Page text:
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This article has been peer reviewed. It is the authors' final version prior to publication in Connective Tissue Research

Volume 56, Issue 5, September 2015, Pages 381-391.

The published version is available at DOI: 10.3109/03008207.2015.1045297. Copyright © Taylor and Francis Ltd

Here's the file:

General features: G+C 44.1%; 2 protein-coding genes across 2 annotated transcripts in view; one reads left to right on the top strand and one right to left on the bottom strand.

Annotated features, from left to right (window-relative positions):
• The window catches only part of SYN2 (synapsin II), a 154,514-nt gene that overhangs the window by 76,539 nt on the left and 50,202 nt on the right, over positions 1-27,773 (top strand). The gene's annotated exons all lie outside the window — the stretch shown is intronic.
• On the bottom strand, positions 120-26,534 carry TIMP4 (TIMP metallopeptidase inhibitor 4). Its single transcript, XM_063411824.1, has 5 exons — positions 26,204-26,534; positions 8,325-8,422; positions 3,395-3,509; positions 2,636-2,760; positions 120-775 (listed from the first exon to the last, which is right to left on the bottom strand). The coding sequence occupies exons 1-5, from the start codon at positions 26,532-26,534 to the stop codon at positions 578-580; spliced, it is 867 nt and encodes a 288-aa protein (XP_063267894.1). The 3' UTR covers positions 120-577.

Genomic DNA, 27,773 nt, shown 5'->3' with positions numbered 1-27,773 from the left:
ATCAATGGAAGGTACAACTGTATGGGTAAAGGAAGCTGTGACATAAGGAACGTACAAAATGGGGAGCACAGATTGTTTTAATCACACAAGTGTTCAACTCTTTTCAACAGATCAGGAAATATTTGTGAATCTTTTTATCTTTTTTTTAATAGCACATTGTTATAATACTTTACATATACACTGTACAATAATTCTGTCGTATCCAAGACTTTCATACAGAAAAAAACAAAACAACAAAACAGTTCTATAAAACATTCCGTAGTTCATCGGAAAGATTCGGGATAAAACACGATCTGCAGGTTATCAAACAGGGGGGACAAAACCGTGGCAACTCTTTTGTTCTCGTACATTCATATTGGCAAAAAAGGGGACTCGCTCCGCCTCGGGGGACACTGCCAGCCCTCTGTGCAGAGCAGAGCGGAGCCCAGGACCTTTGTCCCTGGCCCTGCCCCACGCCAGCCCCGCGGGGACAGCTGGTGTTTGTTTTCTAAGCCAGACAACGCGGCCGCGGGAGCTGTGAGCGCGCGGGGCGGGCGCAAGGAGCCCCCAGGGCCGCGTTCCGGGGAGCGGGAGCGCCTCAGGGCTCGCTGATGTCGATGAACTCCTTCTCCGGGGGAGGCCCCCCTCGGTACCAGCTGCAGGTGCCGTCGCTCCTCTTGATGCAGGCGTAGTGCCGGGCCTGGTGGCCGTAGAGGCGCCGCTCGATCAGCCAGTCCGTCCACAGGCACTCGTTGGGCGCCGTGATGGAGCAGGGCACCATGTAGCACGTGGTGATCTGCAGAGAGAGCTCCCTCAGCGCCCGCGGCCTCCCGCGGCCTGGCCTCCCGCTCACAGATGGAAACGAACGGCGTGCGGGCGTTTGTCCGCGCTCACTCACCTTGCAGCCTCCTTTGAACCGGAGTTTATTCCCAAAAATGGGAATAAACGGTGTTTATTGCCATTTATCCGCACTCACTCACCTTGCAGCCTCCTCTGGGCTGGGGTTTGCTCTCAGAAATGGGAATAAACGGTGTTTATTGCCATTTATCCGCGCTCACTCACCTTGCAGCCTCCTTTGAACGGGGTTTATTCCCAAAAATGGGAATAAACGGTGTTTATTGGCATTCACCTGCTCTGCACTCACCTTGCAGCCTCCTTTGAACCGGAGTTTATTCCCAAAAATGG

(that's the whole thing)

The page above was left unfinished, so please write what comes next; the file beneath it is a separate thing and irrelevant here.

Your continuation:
During tumor growth and angiogenesis there is a dynamic remodeling of tissue architecture often accompanied by the release of extracellular matrix constituents full of biological activity. One of the key constituents of the tumor microenvironment is the large heparan sulfate proteoglycan perlecan. This proteoglycan, strategically located at cell surfaces and within basement membranes, is a well-defined pro-angiogenic molecule when intact. However, when partially processed by proteases released during cancer remodeling and invasion, the C-terminal fragment of perlecan, known as endorepellin, has opposite effects than its parent molecule. Endorepellin is a potent inhibitor of angiogenesis by exerting a dual receptor antagonism by simultaneously engaging VEGFR2 and α2β1 integrin. Signaling through the α2β1 integrin leads to actin disassembly and block of endothelial cell migration, necessary for capillary morphogenesis. Signaling through the VEGFR2 induces dephosphorylation of the receptor via activation of SHP-1 and suppression of downstream proangiogenic effectors, especially attenuating VEGFA expression. A novel and emerging role of endorepellin is its ability to evoke autophagy by activating Peg3 and various canonical autophagic markers. This effect is specific for endothelial cells as these are the primary cells expressing both VEGFR2 and α2β1 integrin. Thus, an endogenous fragment of a ubiquitous proteoglycan can regulate both angiogenesis and autophagy through a dual receptor antagonism. The biological properties of this natural endogenous protein place endorepellin as a potential therapeutic agent against cancer or diseases where angiogenesis is prominent.

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